Bewitching Morgan le Fay


Her legendary beauty is known throughout the entirety of Camelot, able to captivate any man with just a glance. But more than just this, Morgan has also learned enough in medicine and sorcery to rival Merlin, and non in the royal court can match her entrancing singing voice. She keeps her true form concealed with her chaotic attire which only those the likes of Merlin or Guinevere could notice...


Added on March 30, 2013 as a part of Knights of Camelot Card Pack.

Name OriginEdit

Queen Morgan le Fay, alternatively known as Morgan le Faye, Morgen, Morgaine, Morgain, Morgana, Morganna, Morgant, Morgane, Morgne, Morge, Morgue, and other names, is a powerful enchantress in the Arthurian legend. Early works featuring Morgan do not elaborate her character beyond her role as a fay or sorceress. She became much more prominent in the later works in which she becomes an enemy of King Arthur and an antagonist of many stories. Her character may be partially derived from that of the Welsh goddess Modron ("mother").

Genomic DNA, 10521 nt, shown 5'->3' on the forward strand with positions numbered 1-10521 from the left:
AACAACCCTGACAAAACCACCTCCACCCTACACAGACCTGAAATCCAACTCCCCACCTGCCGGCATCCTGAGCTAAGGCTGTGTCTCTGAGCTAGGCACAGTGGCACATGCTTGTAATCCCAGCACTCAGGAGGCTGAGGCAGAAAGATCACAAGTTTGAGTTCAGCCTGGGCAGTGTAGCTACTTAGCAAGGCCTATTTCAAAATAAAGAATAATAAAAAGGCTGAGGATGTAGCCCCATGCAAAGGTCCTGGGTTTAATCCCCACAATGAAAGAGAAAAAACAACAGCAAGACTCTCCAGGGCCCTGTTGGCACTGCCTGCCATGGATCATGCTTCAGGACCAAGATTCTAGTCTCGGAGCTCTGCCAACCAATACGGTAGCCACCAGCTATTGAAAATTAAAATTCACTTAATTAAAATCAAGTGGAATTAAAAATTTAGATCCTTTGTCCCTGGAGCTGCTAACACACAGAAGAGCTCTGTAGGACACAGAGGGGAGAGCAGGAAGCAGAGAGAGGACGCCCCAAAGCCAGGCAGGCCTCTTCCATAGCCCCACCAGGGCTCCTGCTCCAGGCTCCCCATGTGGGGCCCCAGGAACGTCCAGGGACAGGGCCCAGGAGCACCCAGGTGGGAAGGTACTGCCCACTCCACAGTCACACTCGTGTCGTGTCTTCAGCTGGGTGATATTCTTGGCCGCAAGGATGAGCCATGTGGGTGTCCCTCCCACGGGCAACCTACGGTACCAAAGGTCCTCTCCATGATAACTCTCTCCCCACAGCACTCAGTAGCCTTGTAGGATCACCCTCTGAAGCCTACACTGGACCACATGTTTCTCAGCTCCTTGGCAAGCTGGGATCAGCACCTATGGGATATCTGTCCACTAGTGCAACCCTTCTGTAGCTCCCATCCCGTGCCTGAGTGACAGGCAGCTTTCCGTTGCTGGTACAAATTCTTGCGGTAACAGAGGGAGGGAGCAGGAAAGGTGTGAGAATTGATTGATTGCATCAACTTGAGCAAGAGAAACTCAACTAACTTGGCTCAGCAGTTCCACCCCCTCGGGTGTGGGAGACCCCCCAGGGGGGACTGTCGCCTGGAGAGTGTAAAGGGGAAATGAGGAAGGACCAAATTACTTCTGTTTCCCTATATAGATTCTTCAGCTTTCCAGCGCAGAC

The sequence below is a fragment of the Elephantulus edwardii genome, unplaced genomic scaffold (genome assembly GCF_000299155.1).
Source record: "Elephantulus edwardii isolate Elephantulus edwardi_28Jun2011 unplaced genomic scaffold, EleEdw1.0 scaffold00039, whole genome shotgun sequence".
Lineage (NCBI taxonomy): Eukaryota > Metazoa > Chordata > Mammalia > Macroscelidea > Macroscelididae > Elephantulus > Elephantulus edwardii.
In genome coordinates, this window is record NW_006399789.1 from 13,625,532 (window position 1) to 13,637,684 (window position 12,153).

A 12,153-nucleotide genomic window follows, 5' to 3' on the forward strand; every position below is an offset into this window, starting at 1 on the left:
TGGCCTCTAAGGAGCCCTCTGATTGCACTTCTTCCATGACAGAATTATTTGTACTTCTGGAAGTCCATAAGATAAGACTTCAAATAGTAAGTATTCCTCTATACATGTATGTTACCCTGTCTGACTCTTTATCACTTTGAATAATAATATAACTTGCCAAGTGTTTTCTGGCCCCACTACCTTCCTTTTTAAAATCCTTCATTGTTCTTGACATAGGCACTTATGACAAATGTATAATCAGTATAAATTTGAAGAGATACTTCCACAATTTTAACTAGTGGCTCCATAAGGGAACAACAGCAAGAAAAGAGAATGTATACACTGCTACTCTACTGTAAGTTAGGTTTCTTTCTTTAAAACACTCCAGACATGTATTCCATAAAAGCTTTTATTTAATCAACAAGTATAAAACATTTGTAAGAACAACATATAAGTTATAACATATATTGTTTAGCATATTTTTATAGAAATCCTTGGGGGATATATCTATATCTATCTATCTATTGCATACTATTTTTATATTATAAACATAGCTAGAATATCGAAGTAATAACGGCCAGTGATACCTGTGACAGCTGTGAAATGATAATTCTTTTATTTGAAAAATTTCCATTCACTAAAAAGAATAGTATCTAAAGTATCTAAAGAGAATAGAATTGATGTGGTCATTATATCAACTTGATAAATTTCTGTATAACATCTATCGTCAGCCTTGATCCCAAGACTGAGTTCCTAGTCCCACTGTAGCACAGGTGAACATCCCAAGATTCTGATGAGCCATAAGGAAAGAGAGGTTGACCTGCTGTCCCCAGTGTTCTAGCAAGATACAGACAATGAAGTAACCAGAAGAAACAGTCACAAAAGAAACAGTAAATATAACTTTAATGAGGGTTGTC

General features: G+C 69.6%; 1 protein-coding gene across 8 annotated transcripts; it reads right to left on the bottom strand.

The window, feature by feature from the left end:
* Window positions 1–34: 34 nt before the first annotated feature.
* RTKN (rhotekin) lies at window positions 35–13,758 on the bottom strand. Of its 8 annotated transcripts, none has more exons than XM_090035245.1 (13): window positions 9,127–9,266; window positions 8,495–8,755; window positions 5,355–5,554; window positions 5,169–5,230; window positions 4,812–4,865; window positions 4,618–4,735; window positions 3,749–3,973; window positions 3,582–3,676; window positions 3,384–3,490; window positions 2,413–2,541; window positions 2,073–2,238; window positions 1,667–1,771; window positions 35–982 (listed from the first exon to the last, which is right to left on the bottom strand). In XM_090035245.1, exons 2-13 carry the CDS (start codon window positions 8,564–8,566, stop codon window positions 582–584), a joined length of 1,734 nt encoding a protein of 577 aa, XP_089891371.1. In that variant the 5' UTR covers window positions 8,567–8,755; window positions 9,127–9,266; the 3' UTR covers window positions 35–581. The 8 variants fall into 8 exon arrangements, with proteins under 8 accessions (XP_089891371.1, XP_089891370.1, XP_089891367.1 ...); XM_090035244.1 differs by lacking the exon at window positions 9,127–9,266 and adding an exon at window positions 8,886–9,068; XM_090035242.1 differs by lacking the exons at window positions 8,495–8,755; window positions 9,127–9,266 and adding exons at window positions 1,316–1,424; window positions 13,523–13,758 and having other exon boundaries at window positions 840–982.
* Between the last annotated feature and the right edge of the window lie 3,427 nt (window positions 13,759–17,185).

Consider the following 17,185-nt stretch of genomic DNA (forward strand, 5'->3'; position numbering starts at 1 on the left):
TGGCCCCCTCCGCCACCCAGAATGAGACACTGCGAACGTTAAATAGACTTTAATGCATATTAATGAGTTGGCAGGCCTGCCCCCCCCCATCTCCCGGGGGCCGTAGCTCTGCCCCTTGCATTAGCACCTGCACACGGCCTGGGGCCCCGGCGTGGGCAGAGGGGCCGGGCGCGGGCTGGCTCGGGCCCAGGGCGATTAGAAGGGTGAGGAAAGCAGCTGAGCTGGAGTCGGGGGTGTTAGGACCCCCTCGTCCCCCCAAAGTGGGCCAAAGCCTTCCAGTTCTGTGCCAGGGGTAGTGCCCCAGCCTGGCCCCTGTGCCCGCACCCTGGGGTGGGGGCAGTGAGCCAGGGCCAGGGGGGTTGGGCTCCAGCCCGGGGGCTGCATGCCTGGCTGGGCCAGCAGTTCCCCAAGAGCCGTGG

The earliest spelling of the name is Morgen, which is likely derived from Old Welsh or Old Breton Morgen, meaning "Sea-born" (a cognate form in Old Irish is Muirgein, the name of a Christian, shape-shifting female saint who was associated with the sea). As her epithet "le Fay" (from the French la fée, "the fairy") and some traits indicates, the figure of Morgan appears to have been a remnant of a supernatural woman from Celtic mythology, and her main name could be connected to the myths of Morgens (or Morgans) which are Welsh and Breton water spirits. While later works make her specifically human, she retains her magical powers.

Additional InfoEdit

Artwork by Kid.

See AlsoEdit

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